France steps up security measures after 3 apparently unrelated attacks

France steps up security measures after 3 apparently unrelated attacks
French soldiers patrol Human Rights Square in Paris on Dec. 23. The French army and police have been asked to send reinforcement after three recent acts of violence. (Etienne Laurent / European Pressphoto Agency)

France plans to deploy as many as 300 troops and increase patrols by police and gendarmes around the country after a series of attacks that left one person dead and more than 20 injured.

The country was put on high alert after three apparently unrelated incidents in as many days. The soldiers and security forces will concentrate on areas where large numbers of people gather, including shopping malls and transport stations.


Prime Minister Manuel Valls announced the measures after a crisis meeting Tuesday morning, during which it was said that one of the 10 victims of an attack in the western city of Nantes on Monday had died.

The Nantes attack, in which a man drove his van into shoppers at a Christmas market, came a day after another driver repeatedly plowed into a group of pedestrians in the city of Dijon, injuring 11 people.

In both cases, police told journalists the attackers appeared to be "psychologically unbalanced."

On Saturday, a former rapper born in Burundi but living in France was shot dead by police after attacking and injuring three officers with a knife outside Tours. The man, a convert to Islam, was said by witnesses to have shouted "Allah Akbar" -- God is great -- during the assault.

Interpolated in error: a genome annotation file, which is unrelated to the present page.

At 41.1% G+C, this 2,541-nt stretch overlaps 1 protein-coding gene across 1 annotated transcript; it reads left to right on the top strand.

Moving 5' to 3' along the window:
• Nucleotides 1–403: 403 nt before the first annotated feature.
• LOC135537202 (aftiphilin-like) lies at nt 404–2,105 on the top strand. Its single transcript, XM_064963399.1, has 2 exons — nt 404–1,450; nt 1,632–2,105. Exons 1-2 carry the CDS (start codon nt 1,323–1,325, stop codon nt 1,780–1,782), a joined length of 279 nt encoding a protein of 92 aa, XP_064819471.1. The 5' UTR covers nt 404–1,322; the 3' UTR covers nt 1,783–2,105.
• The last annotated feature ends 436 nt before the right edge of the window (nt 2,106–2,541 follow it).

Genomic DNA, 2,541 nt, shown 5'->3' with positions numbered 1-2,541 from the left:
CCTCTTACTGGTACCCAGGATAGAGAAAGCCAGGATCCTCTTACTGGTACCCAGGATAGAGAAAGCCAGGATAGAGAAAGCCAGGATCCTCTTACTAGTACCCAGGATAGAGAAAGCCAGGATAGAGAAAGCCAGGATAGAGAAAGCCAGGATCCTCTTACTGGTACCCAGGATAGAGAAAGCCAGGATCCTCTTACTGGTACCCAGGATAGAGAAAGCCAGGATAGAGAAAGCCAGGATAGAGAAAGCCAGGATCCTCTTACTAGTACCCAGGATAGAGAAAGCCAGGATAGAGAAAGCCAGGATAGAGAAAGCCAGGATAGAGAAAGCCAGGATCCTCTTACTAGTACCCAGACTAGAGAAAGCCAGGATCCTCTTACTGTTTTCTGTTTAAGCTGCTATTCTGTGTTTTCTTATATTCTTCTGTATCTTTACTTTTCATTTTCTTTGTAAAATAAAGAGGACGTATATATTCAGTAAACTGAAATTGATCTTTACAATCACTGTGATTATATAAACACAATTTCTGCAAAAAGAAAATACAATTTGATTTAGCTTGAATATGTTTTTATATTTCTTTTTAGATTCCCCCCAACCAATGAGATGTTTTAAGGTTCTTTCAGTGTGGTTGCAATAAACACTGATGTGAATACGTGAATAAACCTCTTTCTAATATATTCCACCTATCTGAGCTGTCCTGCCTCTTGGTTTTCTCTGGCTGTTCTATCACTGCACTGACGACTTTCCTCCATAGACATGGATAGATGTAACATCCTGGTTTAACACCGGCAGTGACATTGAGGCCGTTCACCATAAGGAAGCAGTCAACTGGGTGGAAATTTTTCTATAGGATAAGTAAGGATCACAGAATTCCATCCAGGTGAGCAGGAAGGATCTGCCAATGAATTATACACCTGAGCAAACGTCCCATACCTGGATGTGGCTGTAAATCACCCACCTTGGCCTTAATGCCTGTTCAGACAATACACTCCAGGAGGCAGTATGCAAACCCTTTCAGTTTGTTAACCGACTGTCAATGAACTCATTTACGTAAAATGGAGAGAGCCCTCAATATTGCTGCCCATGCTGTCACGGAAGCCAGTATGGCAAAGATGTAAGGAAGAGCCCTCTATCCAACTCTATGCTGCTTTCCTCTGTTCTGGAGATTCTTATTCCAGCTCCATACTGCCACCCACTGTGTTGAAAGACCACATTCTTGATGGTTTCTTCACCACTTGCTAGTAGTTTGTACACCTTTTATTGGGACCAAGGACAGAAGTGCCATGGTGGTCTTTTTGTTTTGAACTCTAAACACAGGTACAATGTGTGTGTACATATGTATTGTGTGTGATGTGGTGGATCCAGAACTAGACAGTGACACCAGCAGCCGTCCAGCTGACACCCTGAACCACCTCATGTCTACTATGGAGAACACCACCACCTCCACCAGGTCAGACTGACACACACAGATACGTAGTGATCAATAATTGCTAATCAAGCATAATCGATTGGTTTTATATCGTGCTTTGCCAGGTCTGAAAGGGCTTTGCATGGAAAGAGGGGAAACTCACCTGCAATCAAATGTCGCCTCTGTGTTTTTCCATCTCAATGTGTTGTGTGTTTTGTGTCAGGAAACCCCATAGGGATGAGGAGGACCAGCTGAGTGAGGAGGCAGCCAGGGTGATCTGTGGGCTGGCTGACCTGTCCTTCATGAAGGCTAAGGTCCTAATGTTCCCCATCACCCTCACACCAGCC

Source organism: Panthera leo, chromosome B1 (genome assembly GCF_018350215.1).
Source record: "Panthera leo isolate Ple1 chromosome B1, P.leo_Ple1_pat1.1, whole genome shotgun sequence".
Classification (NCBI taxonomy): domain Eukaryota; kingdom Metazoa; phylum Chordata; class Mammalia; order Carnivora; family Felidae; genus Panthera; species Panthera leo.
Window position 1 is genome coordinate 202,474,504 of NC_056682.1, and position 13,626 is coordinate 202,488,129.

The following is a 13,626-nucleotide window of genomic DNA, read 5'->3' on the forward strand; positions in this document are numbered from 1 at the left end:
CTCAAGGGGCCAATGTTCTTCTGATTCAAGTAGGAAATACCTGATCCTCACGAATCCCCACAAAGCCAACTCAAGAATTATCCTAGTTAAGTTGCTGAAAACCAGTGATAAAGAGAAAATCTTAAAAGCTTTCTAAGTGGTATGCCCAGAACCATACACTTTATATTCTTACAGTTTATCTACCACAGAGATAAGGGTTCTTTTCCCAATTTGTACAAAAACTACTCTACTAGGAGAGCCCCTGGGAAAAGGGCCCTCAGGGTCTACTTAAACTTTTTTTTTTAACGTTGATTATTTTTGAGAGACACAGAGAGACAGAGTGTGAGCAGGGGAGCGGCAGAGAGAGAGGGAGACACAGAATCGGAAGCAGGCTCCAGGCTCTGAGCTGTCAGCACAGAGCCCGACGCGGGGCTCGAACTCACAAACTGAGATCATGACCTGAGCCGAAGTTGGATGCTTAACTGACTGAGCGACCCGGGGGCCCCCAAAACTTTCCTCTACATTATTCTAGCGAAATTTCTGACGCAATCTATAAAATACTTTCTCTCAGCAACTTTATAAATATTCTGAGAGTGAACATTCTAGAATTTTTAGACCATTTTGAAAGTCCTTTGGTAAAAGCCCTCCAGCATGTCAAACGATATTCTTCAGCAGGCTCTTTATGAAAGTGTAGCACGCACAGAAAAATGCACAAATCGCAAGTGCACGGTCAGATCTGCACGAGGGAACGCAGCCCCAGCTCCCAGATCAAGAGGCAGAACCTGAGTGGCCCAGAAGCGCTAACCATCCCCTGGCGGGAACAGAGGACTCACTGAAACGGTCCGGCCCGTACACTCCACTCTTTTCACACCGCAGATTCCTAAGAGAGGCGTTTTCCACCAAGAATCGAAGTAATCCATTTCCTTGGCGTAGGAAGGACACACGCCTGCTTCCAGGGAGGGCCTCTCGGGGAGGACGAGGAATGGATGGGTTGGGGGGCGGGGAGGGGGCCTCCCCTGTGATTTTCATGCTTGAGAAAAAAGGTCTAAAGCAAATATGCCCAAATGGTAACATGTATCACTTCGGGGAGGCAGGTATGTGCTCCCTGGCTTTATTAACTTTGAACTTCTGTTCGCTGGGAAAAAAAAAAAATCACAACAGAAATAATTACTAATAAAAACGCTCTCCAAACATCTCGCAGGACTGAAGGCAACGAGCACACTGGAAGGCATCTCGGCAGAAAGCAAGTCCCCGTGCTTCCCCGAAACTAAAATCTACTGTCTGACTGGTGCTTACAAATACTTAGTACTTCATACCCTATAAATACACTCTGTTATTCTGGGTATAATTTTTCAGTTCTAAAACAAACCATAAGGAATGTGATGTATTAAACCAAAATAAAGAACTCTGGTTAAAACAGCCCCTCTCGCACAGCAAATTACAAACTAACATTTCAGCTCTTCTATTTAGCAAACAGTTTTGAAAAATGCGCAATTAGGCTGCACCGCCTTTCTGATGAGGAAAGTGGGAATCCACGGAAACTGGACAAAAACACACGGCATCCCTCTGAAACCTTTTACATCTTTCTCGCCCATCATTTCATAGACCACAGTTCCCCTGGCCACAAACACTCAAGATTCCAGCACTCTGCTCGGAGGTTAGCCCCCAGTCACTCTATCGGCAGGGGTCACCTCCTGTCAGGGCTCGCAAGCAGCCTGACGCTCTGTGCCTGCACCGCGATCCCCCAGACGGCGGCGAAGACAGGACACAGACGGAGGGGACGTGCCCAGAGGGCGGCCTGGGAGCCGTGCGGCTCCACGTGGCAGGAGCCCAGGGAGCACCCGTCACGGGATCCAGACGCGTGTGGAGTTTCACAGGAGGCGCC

"The number of patrols will be increased during this [Christmas] period. Between 200 and 300 soldiers will be deployed in the coming hours," Valls said after Tuesday's meeting of five ministers as well as police and gendarme chiefs.

"Patrols by police and gendarmes will concentrate on areas where there are a lot of people: shopping areas, city and town centers, stations and transport networks."

In an attempt to calm the country, which has been spooked by the unprovoked attacks on ordinary citizens, the prime minister called for "sangfroid and vigilance." Valls said he was convinced the incidents were not linked.

Talking to Europe 1 radio before the emergency meeting, Valls said he understood the public's "real and legitimate concerns," but insisted the best response was "to continue to get on with our lives calmly."

The Dijon suspect is now in police custody, while the Nantes attacker, who stabbed himself in the chest with a knife several times, was in the hospital in what police said was a serious but not life-threatening condition.

"We cannot speak of an act of terrorism," Brigitte Lamy, the Nantes public prosecutor, told journalists. "It appears to be an isolated case."

She added that there had been no religious or other claims made. "We need to verify this, but it appears to be the same kind of attack as that which took place in Dijon."

President Francois Hollande, who is on a visit to the French island of Saint-Pierre and Miquelon off Canada in the Atlantic Ocean, said his thoughts were with the families of victims.

"We cannot give in to panic, to confusion to fear," Hollande told reporters.

Willsher is a special correspondent.